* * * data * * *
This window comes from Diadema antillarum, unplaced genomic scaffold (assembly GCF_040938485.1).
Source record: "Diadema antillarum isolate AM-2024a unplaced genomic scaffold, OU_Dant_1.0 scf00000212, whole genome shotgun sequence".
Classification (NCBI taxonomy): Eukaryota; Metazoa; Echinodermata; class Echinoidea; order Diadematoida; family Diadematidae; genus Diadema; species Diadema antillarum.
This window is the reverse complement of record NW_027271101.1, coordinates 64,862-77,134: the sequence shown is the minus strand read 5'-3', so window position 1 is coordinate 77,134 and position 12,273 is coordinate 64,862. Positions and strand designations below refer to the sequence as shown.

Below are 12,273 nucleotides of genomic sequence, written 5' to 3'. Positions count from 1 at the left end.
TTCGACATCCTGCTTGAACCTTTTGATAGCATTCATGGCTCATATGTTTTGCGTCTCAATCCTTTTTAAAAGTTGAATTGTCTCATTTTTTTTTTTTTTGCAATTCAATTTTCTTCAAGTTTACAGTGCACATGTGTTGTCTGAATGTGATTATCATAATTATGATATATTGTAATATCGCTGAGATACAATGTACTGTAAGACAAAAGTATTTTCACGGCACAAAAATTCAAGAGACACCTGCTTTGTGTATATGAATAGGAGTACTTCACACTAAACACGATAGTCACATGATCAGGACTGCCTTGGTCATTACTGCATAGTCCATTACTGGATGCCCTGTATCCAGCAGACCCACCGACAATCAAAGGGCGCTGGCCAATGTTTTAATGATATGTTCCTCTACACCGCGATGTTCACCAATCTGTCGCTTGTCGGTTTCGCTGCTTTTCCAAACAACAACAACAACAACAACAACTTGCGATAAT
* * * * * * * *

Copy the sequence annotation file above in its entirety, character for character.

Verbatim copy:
This window comes from Diadema antillarum, unplaced genomic scaffold (assembly GCF_040938485.1).
Source record: "Diadema antillarum isolate AM-2024a unplaced genomic scaffold, OU_Dant_1.0 scf00000212, whole genome shotgun sequence".
Classification (NCBI taxonomy): Eukaryota; Metazoa; Echinodermata; class Echinoidea; order Diadematoida; family Diadematidae; genus Diadema; species Diadema antillarum.
This window is the reverse complement of record NW_027271101.1, coordinates 64,862-77,134: the sequence shown is the minus strand read 5'-3', so window position 1 is coordinate 77,134 and position 12,273 is coordinate 64,862. Positions and strand designations below refer to the sequence as shown.

Below are 12,273 nucleotides of genomic sequence, written 5' to 3'. Positions count from 1 at the left end.
TTCGACATCCTGCTTGAACCTTTTGATAGCATTCATGGCTCATATGTTTTGCGTCTCAATCCTTTTTAAAAGTTGAATTGTCTCATTTTTTTTTTTTTTGCAATTCAATTTTCTTCAAGTTTACAGTGCACATGTGTTGTCTGAATGTGATTATCATAATTATGATATATTGTAATATCGCTGAGATACAATGTACTGTAAGACAAAAGTATTTTCACGGCACAAAAATTCAAGAGACACCTGCTTTGTGTATATGAATAGGAGTACTTCACACTAAACACGATAGTCACATGATCAGGACTGCCTTGGTCATTACTGCATAGTCCATTACTGGATGCCCTGTATCCAGCAGACCCACCGACAATCAAAGGGCGCTGGCCAATGTTTTAATGATATGTTCCTCTACACCGCGATGTTCACCAATCTGTCGCTTGTCGGTTTCGCTGCTTTTCCAAACAACAACAACAACAACAACAACTTGCGATAAT